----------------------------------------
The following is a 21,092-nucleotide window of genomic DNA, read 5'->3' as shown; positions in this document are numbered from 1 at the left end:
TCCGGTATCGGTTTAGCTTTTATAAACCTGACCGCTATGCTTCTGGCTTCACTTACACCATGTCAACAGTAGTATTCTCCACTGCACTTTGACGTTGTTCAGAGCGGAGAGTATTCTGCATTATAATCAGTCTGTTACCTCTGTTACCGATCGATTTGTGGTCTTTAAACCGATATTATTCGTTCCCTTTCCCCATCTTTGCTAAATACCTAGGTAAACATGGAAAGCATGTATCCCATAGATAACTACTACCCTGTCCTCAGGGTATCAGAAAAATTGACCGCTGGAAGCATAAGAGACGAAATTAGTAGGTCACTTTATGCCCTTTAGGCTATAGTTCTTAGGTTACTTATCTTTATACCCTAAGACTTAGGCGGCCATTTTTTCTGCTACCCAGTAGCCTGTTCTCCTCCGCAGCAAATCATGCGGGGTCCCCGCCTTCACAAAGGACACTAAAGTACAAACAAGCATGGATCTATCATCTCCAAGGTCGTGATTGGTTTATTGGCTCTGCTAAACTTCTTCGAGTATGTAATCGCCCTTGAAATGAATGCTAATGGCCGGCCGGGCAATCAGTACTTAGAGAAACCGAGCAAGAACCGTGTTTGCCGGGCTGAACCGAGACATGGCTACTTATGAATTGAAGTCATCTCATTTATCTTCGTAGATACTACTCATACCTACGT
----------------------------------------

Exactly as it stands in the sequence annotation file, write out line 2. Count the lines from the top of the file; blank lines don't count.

TCCGGTATCGGTTTAGCTTTTATAAACCTGACCGCTATGCTTCTGGCTTCACTTACACCATGTCAACAGTAGTATTCTCCACTGCACTTTGACGTTGTTCAGAGCGGAGAGTATTCTGCATTATAATCAGTCTGTTACCTCTGTTACCGATCGATTTGTGGTCTTTAAACCGATATTATTCGTTCCCTTTCCCCATCTTTGCTAAATACCTAGGTAAACATGGAAAGCATGTATCCCATAGATAACTACTACCCTGTCCTCAGGGTATCAGAAAAATTGACCGCTGGAAGCATAAGAGACGAAATTAGTAGGTCACTTTATGCCCTTTAGGCTATAGTTCTTAGGTTACTTATCTTTATACCCTAAGACTTAGGCGGCCATTTTTTCTGCTACCCAGTAGCCTGTTCTCCTCCGCAGCAAATCATGCGGGGTCCCCGCCTTCACAAAGGACACTAAAGTACAAACAAGCATGGATCTATCATCTCCAAGGTCGTGATTGGTTTATTGGCTCTGCTAAACTTCTTCGAGTATGTAATCGCCCTTGAAATGAATGCTAATGGCCGGCCGGGCAATCAGTACTTAGAGAAACCGAGCAAGAACCGTGTTTGCCGGGCTGAACCGAGACATGGCTACTTATGAATTGAAGTCATCTCATTTATCTTCGTAGATACTACTCATACCTACGT